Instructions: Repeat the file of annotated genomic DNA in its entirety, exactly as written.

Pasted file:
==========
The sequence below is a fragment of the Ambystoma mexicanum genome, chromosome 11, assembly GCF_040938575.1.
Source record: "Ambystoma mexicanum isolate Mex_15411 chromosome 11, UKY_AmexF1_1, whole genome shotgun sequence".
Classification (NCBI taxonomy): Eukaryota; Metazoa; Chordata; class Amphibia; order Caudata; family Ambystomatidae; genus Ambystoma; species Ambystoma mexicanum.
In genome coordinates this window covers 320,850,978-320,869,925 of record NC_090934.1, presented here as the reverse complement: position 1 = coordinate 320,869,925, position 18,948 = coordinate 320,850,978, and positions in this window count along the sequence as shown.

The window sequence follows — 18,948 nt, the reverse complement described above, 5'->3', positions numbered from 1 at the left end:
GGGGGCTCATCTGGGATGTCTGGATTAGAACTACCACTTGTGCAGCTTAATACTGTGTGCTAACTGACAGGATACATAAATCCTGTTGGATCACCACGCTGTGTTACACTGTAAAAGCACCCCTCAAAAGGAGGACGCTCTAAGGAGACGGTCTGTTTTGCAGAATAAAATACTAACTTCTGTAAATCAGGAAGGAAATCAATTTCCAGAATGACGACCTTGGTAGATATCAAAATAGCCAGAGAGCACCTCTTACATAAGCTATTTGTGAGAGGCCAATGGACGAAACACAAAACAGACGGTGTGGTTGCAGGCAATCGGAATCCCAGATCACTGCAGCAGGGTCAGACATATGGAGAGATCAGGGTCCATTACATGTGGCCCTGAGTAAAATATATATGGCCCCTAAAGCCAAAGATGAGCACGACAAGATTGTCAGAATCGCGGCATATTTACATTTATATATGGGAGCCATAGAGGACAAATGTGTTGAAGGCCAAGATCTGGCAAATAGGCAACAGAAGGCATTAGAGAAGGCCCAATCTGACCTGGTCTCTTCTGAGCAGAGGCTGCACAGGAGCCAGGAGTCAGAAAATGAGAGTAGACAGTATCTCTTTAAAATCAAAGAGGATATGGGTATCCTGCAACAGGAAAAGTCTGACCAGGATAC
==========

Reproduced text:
The sequence below is a fragment of the Ambystoma mexicanum genome, chromosome 11, assembly GCF_040938575.1.
Source record: "Ambystoma mexicanum isolate Mex_15411 chromosome 11, UKY_AmexF1_1, whole genome shotgun sequence".
Classification (NCBI taxonomy): Eukaryota; Metazoa; Chordata; class Amphibia; order Caudata; family Ambystomatidae; genus Ambystoma; species Ambystoma mexicanum.
In genome coordinates this window covers 320,850,978-320,869,925 of record NC_090934.1, presented here as the reverse complement: position 1 = coordinate 320,869,925, position 18,948 = coordinate 320,850,978, and positions in this window count along the sequence as shown.

The window sequence follows — 18,948 nt, the reverse complement described above, 5'->3', positions numbered from 1 at the left end:
GGGGGCTCATCTGGGATGTCTGGATTAGAACTACCACTTGTGCAGCTTAATACTGTGTGCTAACTGACAGGATACATAAATCCTGTTGGATCACCACGCTGTGTTACACTGTAAAAGCACCCCTCAAAAGGAGGACGCTCTAAGGAGACGGTCTGTTTTGCAGAATAAAATACTAACTTCTGTAAATCAGGAAGGAAATCAATTTCCAGAATGACGACCTTGGTAGATATCAAAATAGCCAGAGAGCACCTCTTACATAAGCTATTTGTGAGAGGCCAATGGACGAAACACAAAACAGACGGTGTGGTTGCAGGCAATCGGAATCCCAGATCACTGCAGCAGGGTCAGACATATGGAGAGATCAGGGTCCATTACATGTGGCCCTGAGTAAAATATATATGGCCCCTAAAGCCAAAGATGAGCACGACAAGATTGTCAGAATCGCGGCATATTTACATTTATATATGGGAGCCATAGAGGACAAATGTGTTGAAGGCCAAGATCTGGCAAATAGGCAACAGAAGGCATTAGAGAAGGCCCAATCTGACCTGGTCTCTTCTGAGCAGAGGCTGCACAGGAGCCAGGAGTCAGAAAATGAGAGTAGACAGTATCTCTTTAAAATCAAAGAGGATATGGGTATCCTGCAACAGGAAAAGTCTGACCAGGATAC